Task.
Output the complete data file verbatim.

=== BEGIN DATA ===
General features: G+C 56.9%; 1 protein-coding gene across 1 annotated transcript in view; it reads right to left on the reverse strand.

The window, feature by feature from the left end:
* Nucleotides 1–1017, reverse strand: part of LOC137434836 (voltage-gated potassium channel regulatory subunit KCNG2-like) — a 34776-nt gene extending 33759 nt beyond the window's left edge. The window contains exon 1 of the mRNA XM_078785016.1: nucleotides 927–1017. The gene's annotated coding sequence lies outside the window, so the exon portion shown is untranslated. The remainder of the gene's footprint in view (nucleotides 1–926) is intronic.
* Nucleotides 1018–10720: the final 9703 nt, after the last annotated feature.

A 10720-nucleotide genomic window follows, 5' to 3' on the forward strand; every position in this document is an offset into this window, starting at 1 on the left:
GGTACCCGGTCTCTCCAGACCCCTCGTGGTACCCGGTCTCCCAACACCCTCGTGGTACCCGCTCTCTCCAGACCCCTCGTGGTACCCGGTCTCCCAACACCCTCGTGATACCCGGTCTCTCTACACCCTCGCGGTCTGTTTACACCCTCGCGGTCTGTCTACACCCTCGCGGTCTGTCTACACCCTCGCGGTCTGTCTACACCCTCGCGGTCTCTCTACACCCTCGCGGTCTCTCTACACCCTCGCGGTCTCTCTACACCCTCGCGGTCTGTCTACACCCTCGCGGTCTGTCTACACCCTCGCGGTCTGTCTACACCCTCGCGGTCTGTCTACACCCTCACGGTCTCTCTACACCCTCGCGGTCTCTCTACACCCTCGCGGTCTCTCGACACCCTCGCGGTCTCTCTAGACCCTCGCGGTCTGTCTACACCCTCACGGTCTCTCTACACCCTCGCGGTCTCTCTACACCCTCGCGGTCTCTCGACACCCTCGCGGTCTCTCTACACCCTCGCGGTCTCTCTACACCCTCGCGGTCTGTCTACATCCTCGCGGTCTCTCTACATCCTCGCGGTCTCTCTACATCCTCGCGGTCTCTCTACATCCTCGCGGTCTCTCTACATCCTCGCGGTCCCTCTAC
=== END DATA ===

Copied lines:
General features: G+C 56.9%; 1 protein-coding gene across 1 annotated transcript in view; it reads right to left on the reverse strand.

The window, feature by feature from the left end:
* Nucleotides 1–1017, reverse strand: part of LOC137434836 (voltage-gated potassium channel regulatory subunit KCNG2-like) — a 34776-nt gene extending 33759 nt beyond the window's left edge. The window contains exon 1 of the mRNA XM_078785016.1: nucleotides 927–1017. The gene's annotated coding sequence lies outside the window, so the exon portion shown is untranslated. The remainder of the gene's footprint in view (nucleotides 1–926) is intronic.
* Nucleotides 1018–10720: the final 9703 nt, after the last annotated feature.

A 10720-nucleotide genomic window follows, 5' to 3' on the forward strand; every position in this document is an offset into this window, starting at 1 on the left:
GGTACCCGGTCTCTCCAGACCCCTCGTGGTACCCGGTCTCCCAACACCCTCGTGGTACCCGCTCTCTCCAGACCCCTCGTGGTACCCGGTCTCCCAACACCCTCGTGATACCCGGTCTCTCTACACCCTCGCGGTCTGTTTACACCCTCGCGGTCTGTCTACACCCTCGCGGTCTGTCTACACCCTCGCGGTCTGTCTACACCCTCGCGGTCTCTCTACACCCTCGCGGTCTCTCTACACCCTCGCGGTCTCTCTACACCCTCGCGGTCTGTCTACACCCTCGCGGTCTGTCTACACCCTCGCGGTCTGTCTACACCCTCGCGGTCTGTCTACACCCTCACGGTCTCTCTACACCCTCGCGGTCTCTCTACACCCTCGCGGTCTCTCGACACCCTCGCGGTCTCTCTAGACCCTCGCGGTCTGTCTACACCCTCACGGTCTCTCTACACCCTCGCGGTCTCTCTACACCCTCGCGGTCTCTCGACACCCTCGCGGTCTCTCTACACCCTCGCGGTCTCTCTACACCCTCGCGGTCTGTCTACATCCTCGCGGTCTCTCTACATCCTCGCGGTCTCTCTACATCCTCGCGGTCTCTCTACATCCTCGCGGTCTCTCTACATCCTCGCGGTCCCTCTAC